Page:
Greek mythology has never been more grandiose than in director Jonathan Liebesman Wrath of the Titans. A big budget, silly, special effects overload that ends up being the kind of goofy B movie fun that dazzles, and then quickly fades from our memories, about approximately 2 minutes after the credits begin to roll.
In this follow up the 2010’s Clash of the Titans, Perseus (Sam Worthington) rounds up a few allies – including the son of Poseidon Agenor (Toby Kebbell) and the quiet, but strong willed Queen Andromeda (Rosamund Pike) – to head into the deathly underworld to rescue his depleting father Zeus (Liam Neeson).
Down below Zeus is held captive by his power hungry, sadistic son Ares (Edgar Ramirez) and his brother that he banished o-so long ago, Hades (Ralph Fiennes).
By attempting to save his ill father, Perseus and company must fight off the dangerous Titans that are beginning to threaten to existence of men and women.
The whole plot is a bit convoluted and bizarre, but the film’s serious beats are often countered with some light comedy that makes for a middle of the road, non-offensive cinematic experience.
There’re some well-constructed emotional notes as well: Especially the relationship between Perseus and his 10-year-old son Hellus (John Bell). Perseus (a demi-God) wishes to continue their normal, fishing village life, without warfare lingering over every horizon. That’s why it’s tough for Perseus to leave his son when he knows that he must save his father from eternal despair.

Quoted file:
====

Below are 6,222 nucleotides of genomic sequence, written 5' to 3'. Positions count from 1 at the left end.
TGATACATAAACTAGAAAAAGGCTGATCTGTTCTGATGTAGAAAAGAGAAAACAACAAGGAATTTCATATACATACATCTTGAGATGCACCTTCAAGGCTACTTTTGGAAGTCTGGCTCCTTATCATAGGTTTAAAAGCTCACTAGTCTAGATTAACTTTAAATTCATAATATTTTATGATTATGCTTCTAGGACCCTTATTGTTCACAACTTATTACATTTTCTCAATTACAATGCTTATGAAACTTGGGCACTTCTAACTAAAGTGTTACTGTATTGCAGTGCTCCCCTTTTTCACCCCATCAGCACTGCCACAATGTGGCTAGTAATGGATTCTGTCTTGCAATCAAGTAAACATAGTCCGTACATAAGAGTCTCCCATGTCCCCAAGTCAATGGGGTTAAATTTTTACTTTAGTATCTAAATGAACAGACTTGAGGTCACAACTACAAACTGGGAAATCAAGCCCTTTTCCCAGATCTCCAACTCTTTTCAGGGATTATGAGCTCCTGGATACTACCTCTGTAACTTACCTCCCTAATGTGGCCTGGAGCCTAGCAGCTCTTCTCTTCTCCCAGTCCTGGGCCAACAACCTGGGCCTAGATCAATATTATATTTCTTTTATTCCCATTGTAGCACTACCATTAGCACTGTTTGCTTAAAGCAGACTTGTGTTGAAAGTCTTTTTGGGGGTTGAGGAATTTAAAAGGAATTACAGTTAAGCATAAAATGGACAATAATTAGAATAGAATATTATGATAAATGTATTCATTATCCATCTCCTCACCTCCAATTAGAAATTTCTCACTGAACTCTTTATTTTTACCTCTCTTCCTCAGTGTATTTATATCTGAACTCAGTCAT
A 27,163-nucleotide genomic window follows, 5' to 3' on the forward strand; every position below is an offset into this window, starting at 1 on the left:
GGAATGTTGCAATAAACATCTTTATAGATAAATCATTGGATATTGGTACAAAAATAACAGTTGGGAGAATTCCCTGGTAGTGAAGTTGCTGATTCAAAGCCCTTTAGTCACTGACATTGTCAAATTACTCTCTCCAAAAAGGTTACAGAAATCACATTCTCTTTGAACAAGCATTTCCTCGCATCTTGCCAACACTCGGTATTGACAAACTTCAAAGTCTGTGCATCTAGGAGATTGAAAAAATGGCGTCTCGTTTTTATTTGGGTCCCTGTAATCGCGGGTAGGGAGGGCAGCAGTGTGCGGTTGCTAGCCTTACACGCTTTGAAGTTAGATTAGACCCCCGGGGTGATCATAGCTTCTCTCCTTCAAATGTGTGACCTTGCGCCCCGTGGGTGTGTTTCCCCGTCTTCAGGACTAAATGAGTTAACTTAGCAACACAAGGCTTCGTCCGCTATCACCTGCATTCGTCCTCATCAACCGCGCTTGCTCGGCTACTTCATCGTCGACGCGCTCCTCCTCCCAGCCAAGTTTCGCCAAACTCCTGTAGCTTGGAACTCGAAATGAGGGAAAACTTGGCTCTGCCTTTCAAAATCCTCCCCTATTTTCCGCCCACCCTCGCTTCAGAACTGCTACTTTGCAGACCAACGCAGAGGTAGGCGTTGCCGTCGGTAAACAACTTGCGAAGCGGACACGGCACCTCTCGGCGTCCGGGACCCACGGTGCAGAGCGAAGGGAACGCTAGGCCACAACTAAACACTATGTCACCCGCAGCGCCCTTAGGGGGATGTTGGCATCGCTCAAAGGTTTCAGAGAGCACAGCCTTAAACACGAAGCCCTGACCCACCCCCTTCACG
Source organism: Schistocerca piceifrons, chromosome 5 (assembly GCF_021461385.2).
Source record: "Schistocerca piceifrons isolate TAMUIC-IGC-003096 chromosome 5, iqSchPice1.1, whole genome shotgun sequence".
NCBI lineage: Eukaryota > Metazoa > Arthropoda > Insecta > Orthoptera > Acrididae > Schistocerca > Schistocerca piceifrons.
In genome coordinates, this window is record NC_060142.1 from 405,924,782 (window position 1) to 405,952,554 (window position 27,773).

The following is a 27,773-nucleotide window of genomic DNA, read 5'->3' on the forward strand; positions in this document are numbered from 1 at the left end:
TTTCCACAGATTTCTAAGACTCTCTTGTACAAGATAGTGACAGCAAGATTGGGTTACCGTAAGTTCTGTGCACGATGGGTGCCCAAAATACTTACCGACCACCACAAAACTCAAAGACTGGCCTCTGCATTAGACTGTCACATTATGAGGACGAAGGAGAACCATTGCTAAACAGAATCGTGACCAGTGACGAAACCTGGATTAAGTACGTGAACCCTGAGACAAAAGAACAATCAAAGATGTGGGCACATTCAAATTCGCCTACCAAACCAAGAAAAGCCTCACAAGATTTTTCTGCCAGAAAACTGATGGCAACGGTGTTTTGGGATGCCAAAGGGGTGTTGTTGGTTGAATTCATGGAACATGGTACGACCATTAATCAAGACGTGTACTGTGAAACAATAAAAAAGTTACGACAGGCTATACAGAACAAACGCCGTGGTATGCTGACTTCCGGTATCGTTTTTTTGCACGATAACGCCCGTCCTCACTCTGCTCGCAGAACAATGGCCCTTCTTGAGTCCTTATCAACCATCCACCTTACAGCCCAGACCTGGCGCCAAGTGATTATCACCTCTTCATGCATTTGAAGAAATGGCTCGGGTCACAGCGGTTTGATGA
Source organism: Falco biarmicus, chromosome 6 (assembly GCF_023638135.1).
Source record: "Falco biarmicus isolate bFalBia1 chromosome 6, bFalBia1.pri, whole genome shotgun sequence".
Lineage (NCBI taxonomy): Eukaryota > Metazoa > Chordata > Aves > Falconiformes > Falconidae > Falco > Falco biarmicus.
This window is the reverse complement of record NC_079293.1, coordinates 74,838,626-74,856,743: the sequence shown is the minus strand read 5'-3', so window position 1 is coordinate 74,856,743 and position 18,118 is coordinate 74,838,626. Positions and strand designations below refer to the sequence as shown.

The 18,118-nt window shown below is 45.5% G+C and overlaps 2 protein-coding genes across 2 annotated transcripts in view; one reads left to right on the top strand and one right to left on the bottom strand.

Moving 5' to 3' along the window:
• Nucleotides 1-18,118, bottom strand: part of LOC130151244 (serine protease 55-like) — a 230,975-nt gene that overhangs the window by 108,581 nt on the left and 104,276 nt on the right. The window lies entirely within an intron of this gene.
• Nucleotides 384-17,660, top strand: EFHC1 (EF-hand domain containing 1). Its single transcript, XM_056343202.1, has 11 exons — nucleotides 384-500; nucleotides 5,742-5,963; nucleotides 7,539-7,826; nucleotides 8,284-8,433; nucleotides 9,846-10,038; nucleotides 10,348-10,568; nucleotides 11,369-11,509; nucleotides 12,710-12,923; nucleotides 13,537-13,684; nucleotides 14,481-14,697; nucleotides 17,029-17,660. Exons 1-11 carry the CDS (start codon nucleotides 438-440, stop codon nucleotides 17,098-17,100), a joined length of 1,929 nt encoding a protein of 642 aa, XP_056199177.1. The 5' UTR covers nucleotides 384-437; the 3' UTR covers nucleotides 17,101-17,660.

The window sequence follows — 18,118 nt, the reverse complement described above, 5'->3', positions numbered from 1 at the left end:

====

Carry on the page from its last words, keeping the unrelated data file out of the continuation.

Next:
But Wrath of the Titans doesn’t rely on the tactfulness of character development, but the spectacle in which is presents. While the special effects often are mesmerizing (especially a few of the underworld designs), I think we’ve come to a point in time where the onslaught of effects has run its course.
Sure, most of enjoy getting swept up the visual craft of million dollar productions, but while relying so much on the artificial aesthetics, Wrath consistently lacks humanity (albeit the father son relationship, which occupies a whole 5-8 minutes of screen time). Attempting to sympathize or care for Perseus and company, as they battle to the death to save Zeus and wipe out these terrifying Titans, is difficult.
The spirit is intact here. And by spirit, I mean Liebesman understands the inherent playfulness he’s creating, and subsequently plays along with it. Wrath is filled with cheesy one-liners that fans of the genre will fall head over heels for.
I’m not necessarily excusing the film from its errors (which there’re much too many to ruminate over – i.e.: I’m still searching for that second act). But Wrath of the Titans is that type of spectacle that demands plenty from its characters, and little from its audience. If you can manage to get past the frenzy of special effects, you may just be surprised how much you enjoy yourself.
That said … What’s this film about again?